Love wins, pea-souper and all.
By Michael Roberts
"I think that a film should have a good story, a clear story, and it should have, if possible, something which is probably the most difficult thing - it should have a little bit of magic." ~ Emeric Pressburger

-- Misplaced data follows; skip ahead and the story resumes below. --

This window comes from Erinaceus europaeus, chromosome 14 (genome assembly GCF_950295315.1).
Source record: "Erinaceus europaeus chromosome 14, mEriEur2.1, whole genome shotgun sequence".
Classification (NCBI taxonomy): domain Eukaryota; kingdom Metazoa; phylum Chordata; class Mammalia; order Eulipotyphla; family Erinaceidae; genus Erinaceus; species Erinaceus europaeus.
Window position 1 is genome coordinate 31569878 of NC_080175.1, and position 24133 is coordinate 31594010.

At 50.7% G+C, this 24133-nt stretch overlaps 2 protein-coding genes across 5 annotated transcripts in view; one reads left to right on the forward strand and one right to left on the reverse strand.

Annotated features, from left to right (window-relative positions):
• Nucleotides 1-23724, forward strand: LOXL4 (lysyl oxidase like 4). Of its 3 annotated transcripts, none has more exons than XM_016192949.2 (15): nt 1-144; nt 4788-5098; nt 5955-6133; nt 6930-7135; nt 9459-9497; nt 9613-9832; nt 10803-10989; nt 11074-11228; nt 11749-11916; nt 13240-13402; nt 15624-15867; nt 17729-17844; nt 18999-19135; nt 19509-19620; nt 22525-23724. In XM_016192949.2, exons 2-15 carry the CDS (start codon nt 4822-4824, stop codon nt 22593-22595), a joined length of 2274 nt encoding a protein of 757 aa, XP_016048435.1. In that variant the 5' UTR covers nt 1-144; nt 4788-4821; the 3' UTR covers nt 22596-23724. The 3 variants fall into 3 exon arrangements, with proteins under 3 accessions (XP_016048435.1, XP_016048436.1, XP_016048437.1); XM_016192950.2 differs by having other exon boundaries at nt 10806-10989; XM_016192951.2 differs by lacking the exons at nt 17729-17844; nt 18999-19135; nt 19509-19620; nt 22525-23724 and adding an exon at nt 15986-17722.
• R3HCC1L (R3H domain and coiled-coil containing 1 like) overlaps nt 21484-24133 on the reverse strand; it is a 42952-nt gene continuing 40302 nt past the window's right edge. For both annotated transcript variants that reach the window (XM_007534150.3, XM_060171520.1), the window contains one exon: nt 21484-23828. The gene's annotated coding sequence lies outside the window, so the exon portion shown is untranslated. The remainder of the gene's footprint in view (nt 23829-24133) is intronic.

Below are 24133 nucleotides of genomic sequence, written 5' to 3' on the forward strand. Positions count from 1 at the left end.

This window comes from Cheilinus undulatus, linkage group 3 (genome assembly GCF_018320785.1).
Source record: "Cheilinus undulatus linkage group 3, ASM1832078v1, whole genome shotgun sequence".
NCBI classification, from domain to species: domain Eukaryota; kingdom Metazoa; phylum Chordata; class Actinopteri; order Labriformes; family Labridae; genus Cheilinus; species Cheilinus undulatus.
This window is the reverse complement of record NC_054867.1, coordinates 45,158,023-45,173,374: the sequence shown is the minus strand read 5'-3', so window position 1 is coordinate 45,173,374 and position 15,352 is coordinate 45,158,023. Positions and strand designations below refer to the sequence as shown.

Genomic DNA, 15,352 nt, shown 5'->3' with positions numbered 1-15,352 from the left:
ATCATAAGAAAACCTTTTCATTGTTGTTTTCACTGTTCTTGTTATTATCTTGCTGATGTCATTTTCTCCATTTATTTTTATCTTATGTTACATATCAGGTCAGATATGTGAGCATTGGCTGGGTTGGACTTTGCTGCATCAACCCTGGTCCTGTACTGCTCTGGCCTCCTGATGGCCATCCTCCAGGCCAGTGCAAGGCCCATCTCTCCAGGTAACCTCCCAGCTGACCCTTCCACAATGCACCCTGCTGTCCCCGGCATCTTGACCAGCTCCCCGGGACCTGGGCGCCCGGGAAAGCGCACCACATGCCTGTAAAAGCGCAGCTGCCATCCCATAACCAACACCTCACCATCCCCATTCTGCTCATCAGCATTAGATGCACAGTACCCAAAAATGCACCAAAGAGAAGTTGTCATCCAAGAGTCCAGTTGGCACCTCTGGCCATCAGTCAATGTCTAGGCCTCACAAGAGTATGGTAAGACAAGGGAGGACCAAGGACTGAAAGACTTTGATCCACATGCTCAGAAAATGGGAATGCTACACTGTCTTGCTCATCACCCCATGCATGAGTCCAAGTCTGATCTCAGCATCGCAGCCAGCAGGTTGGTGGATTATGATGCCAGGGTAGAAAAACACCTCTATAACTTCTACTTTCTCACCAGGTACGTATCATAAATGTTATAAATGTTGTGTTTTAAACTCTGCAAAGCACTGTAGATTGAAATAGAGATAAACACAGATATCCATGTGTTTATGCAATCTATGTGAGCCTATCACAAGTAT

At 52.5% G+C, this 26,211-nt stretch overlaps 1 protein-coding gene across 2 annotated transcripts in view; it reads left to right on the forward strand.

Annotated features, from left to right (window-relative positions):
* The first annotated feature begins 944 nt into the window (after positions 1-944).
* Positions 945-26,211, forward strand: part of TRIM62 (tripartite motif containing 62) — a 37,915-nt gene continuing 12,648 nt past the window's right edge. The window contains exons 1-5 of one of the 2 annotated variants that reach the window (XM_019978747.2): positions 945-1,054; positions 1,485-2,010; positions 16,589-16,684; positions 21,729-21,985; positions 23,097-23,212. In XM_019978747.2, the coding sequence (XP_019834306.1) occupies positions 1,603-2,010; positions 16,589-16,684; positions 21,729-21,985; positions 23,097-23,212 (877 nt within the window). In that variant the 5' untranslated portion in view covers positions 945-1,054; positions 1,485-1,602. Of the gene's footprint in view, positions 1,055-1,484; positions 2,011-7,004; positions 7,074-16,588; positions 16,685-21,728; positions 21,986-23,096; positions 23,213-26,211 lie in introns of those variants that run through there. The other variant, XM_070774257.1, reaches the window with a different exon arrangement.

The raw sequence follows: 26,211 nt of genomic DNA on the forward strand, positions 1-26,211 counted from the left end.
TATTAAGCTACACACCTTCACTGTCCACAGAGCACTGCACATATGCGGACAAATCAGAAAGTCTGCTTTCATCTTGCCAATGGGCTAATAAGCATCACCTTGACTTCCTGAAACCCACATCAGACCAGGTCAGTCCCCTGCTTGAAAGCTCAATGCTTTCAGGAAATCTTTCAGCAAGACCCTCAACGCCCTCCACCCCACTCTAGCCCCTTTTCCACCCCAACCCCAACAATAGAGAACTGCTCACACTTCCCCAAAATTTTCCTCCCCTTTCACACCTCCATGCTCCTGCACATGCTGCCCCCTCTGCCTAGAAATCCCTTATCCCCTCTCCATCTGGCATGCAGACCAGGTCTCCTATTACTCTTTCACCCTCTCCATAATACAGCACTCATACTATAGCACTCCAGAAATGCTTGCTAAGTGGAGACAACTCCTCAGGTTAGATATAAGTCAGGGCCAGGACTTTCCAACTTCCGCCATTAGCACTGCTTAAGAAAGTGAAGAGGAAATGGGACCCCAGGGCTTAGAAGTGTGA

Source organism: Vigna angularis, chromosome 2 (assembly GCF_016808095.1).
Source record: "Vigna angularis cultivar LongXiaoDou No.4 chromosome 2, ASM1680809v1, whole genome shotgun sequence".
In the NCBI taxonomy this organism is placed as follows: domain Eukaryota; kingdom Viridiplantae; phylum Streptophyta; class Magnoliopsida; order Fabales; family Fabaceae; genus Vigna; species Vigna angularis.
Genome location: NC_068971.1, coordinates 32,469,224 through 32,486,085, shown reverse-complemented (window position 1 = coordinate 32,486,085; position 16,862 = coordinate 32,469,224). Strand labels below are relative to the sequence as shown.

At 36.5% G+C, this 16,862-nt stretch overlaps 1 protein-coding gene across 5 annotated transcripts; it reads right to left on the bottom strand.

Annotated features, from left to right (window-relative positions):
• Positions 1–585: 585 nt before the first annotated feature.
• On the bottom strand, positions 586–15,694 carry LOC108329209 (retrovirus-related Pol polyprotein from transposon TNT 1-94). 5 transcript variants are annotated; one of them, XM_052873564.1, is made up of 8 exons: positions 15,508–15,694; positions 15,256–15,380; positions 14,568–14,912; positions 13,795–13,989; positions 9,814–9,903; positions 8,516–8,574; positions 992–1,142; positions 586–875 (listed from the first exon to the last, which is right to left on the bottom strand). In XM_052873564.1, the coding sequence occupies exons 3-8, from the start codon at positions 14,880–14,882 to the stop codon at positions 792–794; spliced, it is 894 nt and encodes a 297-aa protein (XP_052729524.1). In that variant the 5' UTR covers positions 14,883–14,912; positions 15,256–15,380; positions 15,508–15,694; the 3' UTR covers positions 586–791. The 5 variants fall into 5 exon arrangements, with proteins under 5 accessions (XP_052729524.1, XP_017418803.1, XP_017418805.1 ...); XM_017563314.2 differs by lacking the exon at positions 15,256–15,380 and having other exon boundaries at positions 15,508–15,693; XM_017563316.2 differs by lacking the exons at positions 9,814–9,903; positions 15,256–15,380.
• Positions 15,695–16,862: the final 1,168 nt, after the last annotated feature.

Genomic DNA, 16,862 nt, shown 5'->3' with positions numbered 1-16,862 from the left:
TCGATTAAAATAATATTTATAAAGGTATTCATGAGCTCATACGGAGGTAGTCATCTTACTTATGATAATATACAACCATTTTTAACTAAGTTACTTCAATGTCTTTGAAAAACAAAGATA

The Archer’s began filming A Matter Of Life And Death the day Japan surrendered to end World War 2. Powell and Pressburger’s generation had been doubly scarred, firstly as children they watched their parent’s generation blow themselves to bits on the western front between 1914 and 1918 and now they had survived a macabre re-run with their peers, no wonder they looked for a celebration of something that couldn’t be destroyed by bombs, the human capacity for love. AMOLAD (as the Archer’s called it) is a filmic poem to love and a romantic reckoning of the human need to believe in the ‘survival of the human personality after death’. The fable should not be read as a Christian heaven and earth duality, as it speaks to a greater need that transcends religion and tellingly the word ‘heaven’ is not used in the script except as referenced in a Walter Scott poem at the end. The Archers assert in a pre-title card that it’s a world of imagination we’re entering, and always referred to it as the ‘Other World’, made plain in Powell’s chaotic and entertaining memoirs A Life In Movies that the monochrome construct is entirely in the airman Peter Carter’s mind. Emeric Pressburger got the idea for the premise in a newspaper account of an airmen who bailed out without a chute and survived, and Powell looked at neurological research to make the medical details accurate. Truth is stranger than fiction again.